The works of those virtues which you have enumerated abounded in these monks, but the lack of discretion meant that these works did not last to the end. To explain their fall there can be found no other cause than this: they did not have the opportunity of training themselves in the school of the elders and did not acquire the virtue of discretion. It is discretion which, by keeping away from the two opposing excesses, teaches the monks to walk always on the royal road, and does not allow them to deviate to the right (toward a foolishly presumptuous virtue, or an exaggerated fervor that would pass the boundaries of good measure) nor to the left (toward relaxation and vice, or toward lukewarmness of spirit, which lurks behind the pretext of governing the body well). Jesus was thinking of discretion when in the Gospel he spoke of the eye that is the lamp of the body […]. Discretion, in fact, examines the acts and thoughts of a person, and wisely chooses those that are to be admitted. If this inner eye is bad, or – to put aside metaphor – if we are devoid of knowledge and sound judgment, if we let ourselves be carried away by error and presumption, our whole body will be dark, because the light of intelligence and our own activity will have been obscured. Vice – evidently – blinds, and passion is the mother of darkness” (J. Cassian, Spiritual Conferences, I, 2).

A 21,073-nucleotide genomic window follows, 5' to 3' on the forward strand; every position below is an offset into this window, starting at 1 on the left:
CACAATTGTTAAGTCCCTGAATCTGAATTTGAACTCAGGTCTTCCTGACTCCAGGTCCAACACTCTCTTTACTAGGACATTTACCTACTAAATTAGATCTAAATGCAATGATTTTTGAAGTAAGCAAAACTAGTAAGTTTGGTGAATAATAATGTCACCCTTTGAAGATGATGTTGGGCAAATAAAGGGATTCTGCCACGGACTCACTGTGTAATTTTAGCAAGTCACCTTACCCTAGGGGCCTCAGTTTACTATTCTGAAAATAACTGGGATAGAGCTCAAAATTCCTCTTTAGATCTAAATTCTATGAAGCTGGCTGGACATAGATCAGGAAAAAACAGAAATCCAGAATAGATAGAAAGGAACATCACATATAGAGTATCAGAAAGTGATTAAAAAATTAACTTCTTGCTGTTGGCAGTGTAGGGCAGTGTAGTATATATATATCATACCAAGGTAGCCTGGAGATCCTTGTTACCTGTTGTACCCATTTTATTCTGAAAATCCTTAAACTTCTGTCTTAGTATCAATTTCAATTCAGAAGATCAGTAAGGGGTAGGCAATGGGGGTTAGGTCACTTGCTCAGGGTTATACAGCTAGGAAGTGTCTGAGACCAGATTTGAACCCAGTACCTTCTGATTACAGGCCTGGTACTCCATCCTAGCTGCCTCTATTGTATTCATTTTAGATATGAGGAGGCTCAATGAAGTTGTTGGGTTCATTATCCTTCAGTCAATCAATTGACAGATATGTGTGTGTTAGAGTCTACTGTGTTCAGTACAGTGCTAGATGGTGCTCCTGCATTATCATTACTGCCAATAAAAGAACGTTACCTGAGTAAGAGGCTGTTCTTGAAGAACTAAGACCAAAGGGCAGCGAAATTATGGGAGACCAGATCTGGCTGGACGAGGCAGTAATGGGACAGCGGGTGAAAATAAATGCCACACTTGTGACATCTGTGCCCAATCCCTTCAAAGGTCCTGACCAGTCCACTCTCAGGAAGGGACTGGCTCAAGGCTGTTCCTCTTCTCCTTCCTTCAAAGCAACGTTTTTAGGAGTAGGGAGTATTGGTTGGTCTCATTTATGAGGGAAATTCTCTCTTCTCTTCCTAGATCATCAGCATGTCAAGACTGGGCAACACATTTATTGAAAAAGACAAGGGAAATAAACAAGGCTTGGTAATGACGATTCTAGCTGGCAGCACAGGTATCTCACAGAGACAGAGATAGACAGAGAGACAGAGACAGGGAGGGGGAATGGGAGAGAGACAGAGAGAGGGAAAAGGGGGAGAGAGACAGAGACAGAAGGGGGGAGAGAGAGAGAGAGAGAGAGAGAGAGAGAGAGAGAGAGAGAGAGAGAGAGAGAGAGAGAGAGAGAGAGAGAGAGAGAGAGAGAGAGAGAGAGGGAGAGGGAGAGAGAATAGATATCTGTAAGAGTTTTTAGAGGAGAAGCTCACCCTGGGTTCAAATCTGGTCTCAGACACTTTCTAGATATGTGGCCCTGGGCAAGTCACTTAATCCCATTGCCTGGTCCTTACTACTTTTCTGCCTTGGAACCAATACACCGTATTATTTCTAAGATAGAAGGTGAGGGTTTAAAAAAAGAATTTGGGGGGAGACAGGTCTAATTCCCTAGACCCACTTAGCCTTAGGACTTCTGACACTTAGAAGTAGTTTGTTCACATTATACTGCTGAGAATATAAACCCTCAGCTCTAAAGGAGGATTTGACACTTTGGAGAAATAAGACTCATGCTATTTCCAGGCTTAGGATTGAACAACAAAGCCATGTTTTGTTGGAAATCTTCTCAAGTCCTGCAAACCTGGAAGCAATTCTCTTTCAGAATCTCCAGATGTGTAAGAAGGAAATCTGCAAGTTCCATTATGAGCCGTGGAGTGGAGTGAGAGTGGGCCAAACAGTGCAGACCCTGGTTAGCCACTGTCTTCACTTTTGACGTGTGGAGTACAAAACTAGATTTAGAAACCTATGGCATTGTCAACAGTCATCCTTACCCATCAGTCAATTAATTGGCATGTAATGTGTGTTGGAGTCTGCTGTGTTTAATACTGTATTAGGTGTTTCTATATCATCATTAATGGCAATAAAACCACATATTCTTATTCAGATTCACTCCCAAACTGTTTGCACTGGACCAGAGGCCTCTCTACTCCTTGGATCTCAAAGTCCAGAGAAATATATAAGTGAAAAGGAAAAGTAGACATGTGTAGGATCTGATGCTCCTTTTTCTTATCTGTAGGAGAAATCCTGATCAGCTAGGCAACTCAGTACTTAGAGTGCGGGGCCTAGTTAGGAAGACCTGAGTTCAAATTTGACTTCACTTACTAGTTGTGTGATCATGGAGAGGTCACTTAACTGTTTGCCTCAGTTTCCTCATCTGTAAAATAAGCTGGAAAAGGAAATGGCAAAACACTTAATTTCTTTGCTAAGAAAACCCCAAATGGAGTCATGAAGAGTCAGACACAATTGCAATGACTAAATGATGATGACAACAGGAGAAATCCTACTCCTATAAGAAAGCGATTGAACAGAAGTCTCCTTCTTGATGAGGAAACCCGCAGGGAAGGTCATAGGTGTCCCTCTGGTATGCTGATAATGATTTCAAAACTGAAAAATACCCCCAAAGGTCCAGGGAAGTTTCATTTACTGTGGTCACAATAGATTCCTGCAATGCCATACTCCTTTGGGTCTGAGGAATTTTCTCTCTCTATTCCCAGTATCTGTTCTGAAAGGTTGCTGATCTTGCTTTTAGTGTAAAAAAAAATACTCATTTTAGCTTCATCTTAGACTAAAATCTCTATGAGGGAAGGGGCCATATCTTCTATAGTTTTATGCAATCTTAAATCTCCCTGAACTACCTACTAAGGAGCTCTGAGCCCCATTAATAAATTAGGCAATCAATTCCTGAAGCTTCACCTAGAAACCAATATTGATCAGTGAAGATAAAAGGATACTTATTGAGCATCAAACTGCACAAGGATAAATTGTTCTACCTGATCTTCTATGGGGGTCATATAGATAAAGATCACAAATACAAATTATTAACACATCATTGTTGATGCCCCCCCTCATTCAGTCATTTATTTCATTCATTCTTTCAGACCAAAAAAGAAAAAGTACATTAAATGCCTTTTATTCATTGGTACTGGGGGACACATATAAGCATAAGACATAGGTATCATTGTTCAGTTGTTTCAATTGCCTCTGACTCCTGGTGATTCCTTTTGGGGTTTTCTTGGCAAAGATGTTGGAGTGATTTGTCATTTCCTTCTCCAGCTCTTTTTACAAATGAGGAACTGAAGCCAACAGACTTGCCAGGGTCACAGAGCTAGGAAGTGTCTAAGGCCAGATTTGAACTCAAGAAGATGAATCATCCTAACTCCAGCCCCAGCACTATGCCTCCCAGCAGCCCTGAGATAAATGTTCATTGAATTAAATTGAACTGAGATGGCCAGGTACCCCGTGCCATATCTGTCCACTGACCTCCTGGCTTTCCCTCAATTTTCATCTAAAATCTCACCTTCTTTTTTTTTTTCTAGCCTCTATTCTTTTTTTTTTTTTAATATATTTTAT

2) Although diakrisis is enough for oneself, it is not enough if it is a question of being the spiritual father or mother of others: one must know how to express the right ideas discreetly; otherwise one is not at the service of others.[8]

The charism of diakrisis would be useless, at least for others, if one did not also have the charism of the “word” or, as the ancient monks used to say, the charism of “prophecy,” meaning not the knowledge of the future, but the communication of a personal spiritual experience.